achievements and traumas, their daily suffering and pain, the abuse they
live through, the terror they live with, are ignored and silenced by the
educational system. Their stories, cast in romance novel stereotypes,
are occasionally brought forward, used to sanction some programmatic innovation
or support some theory of opposition and resistance, then re-positioned
in the margins of canonical knowledge within the educational system.
Consider that for more than a century, Aboriginal students have been
part of an assimilation plan, their heritage and knowledge ridiculed,
rejected, suppressed, and ignored by the education system that defines
its success as their loss, inferiority and silence. After
more than a century of this education, the Auditor General of Canada has
found only one in five Aboriginal children are in school and only 37%
of these ever get through high school (Auditor General Report 1999).
Of those who do go to school, they are immersed in provincial curricula
that ignore Aboriginal traditions and knowledge, their rich ecological
understandings, and their history- except where they intersect with Canadian
Unraveling the effects of generations of exploitation, violence, marginalization,
powerlessness, and enforced cultural imperialism on Aboriginal knowledges
and peoples was the task assigned to the Royal Commission on Aboriginal
Peoples (RCAP). It was a massive mobilization of Canadian scholars and
public servants, for its conclusions and recommendations reflect a broad
consensus of the most distinguished 150 Canadian and Aboriginal scholars
and the deliberations of fourteen policy teams composed of senior officials
and diverse specialists in government and politics (vol. 5; 296-305).
These understandings and recommendations are the result of interdisciplinary
research methods and policy analysis and represent the largest research
project ever undertaken in Canada. This Report and its recommendations
are foundational to this projects undertaking, as they offer the
most current understanding of the nature of the colonial problem, a repository
of comprehensive historical records of educational solutions and their
effects on Aboriginal peoples, and represents largely the voices and perspectives
of Aboriginal peoples themselves.
The Report officially ends the neglect and avoidance of the on-going
colonization of Aboriginal peoples in Canadian society. In 76,000 pages
of transcripts, 356 research studies, and five volumes of its final Report
(1996), its over-four hundred recommendations create a postcolonial
agenda for transforming the traumatic relationship between Aboriginal
peoples and Canadians and proposing solutions to stubborn problems.
In seeking to unravel Canadas colonial legacy, the Commission cited
education most frequently as the transforming agent for undoing and superceding
the colonial myths. The Reports historical analysis demonstrates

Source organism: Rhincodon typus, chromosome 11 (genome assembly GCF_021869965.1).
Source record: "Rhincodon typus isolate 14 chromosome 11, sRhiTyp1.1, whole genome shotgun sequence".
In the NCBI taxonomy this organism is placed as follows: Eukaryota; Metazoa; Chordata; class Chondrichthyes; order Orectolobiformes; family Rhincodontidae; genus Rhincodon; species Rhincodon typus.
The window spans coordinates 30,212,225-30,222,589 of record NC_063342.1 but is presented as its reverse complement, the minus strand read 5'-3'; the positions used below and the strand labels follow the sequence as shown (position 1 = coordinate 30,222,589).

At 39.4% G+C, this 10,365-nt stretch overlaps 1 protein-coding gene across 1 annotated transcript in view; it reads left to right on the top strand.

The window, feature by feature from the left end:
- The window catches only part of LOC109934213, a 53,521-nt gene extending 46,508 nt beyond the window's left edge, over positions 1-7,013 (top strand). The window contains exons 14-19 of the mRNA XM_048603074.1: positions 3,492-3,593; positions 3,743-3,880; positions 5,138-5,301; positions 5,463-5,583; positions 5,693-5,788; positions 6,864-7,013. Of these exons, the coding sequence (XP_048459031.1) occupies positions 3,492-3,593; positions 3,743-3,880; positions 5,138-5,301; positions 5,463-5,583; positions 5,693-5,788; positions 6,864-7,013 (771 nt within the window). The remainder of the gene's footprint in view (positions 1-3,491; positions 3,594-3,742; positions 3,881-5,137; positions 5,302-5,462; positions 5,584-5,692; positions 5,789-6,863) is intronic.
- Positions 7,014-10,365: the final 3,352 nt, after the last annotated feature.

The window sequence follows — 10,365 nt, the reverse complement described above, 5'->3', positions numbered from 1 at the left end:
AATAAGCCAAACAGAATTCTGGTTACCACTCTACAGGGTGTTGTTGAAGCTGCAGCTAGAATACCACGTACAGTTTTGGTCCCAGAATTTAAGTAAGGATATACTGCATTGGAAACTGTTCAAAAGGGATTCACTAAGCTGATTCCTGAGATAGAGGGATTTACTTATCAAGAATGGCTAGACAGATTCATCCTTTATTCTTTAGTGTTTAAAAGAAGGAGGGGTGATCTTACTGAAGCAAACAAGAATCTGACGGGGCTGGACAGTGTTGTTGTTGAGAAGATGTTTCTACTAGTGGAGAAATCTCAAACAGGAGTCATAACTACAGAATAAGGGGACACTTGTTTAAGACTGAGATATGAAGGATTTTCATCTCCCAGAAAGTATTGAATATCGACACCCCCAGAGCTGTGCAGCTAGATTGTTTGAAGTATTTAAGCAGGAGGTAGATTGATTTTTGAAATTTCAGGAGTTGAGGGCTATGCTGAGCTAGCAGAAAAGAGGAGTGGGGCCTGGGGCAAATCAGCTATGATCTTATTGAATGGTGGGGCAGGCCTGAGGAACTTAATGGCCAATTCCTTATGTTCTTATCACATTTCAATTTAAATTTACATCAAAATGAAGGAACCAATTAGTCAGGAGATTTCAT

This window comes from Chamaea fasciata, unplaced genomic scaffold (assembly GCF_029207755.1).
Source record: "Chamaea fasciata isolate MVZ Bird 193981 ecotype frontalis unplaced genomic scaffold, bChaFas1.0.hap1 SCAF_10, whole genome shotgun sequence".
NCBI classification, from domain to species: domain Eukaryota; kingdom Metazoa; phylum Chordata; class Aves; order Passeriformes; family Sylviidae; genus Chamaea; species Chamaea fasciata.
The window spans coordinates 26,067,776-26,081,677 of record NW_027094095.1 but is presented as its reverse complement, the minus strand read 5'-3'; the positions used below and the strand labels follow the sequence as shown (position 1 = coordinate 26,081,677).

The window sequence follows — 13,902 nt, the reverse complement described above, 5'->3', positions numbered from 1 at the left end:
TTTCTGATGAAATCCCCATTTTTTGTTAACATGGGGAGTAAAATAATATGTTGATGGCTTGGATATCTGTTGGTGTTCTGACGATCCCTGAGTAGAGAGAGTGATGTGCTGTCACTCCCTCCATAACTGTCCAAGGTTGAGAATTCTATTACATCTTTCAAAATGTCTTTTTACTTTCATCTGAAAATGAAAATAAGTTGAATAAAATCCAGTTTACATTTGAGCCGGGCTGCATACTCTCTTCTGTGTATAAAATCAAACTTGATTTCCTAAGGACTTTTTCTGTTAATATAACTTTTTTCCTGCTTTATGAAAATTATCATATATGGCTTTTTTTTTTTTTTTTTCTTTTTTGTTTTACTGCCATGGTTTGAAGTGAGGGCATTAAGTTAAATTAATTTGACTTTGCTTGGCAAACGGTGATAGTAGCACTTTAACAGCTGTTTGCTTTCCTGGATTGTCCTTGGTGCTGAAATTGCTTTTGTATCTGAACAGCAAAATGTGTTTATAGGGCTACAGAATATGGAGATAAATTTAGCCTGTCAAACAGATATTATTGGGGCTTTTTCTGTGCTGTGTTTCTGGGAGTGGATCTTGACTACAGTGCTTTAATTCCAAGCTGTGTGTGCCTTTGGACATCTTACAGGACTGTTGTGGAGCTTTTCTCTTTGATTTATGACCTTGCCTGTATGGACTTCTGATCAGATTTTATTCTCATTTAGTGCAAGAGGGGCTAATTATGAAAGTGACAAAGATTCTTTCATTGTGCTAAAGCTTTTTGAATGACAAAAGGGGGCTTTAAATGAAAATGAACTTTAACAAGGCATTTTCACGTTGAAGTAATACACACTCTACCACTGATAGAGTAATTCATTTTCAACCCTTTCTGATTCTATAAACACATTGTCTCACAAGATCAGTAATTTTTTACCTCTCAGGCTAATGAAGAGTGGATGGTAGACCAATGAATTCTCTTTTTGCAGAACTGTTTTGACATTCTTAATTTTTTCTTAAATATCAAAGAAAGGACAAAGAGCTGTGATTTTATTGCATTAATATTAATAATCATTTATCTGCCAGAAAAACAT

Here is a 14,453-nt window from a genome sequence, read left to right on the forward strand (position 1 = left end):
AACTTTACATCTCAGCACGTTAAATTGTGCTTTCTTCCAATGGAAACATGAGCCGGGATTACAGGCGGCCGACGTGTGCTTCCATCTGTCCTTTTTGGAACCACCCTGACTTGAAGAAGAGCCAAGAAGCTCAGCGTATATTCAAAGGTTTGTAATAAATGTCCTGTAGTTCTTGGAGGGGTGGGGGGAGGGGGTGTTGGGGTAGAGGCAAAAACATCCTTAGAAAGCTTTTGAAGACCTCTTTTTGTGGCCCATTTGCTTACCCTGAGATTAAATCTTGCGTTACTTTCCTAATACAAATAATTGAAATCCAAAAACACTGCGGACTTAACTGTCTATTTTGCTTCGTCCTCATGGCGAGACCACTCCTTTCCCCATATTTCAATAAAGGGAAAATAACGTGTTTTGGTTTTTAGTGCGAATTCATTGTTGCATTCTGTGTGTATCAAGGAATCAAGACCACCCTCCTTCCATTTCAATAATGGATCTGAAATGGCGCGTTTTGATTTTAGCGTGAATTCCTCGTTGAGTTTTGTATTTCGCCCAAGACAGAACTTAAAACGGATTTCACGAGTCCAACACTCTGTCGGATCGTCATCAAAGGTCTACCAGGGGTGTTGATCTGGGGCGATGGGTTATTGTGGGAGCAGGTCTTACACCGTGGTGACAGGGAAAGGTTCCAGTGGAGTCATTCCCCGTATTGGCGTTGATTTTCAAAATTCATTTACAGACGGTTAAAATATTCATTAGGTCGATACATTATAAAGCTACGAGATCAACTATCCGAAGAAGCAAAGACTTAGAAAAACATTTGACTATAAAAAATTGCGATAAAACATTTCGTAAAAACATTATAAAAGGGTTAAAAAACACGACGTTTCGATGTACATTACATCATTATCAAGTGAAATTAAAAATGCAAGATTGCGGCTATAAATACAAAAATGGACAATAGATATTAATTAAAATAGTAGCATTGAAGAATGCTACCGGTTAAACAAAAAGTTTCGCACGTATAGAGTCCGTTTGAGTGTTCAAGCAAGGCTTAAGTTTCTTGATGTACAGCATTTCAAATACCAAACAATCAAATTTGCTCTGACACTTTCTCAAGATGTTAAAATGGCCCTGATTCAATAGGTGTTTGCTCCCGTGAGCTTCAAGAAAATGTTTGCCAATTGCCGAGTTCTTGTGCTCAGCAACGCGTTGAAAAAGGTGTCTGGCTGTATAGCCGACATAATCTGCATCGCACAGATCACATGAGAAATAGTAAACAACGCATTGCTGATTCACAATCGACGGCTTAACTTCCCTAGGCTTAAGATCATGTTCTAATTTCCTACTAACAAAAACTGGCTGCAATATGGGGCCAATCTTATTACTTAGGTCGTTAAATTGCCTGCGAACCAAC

that Canada was developed on a foundation of false premises
or living lies (Vol. 1:247-53; Vol. 2:1). It stresses that
the power-hungry colonists, mostly of British heritage, viewed the continent
as unoccupied land; the indigenous inhabitants as wild, untutored, and
ignorant people living at a primitive level of evolutionary development
and given to strange customs and ungodly practices; and these inhabitants
would in time come to appreciate the superior civilization of the settler-colonizers
and adopt their ways; or, alternatively, the inhabitants would be left
behind in the march of progress and survive only as an anthropological
footnote (Vol. 2(1):1).
The Report notes how the false assumption of settler-invader superiority
positioned Aboriginal students as inherently inferior, contaminating residential
schools objectives, and systematically suppressing Aboriginal knowledges,
languages, and cultures (Vol. 1:251, 331-409). It argues that these ethnocentric
and demeaning attitudes linger in policies that purport to work on behalf
of Aboriginal people. It notes that while these false assumptions are
no longer formally acknowledged, this does not lessen their contemporary
influence and their capacity to generate modern variants (Vol. 1:249,
252-53). It proposes that the way of the future necessarily requires Canada
to dispense with of all notions of assimilation and subordination and
to develop a new relationship based on sharing, mutual recognition, respect,
The Report concludes that the painful legacy of our colonial history
bears heavily upon Aboriginal people in the form of cultural stress and
that the time has come to correct false assumptions in all their manifestations,
especially in education. Education is the key to escaping poverty (Ross,
Scott, and Smith, 2000), and is seen by the Commission as a significant
and strategy essential for change (Vol.2 (2):958-69). However, the Report
concludes that educational reform is not achieving the needed breakthrough.
It states only 3% of the few students entering university (8.6%) complete
their degree program (Vol. 3:440). Neither the assimilative nor the integrative
approaches in universities has succeeded in nurturing Aboriginal students;
furthermore, the schooling experience erodes their identities and self-worth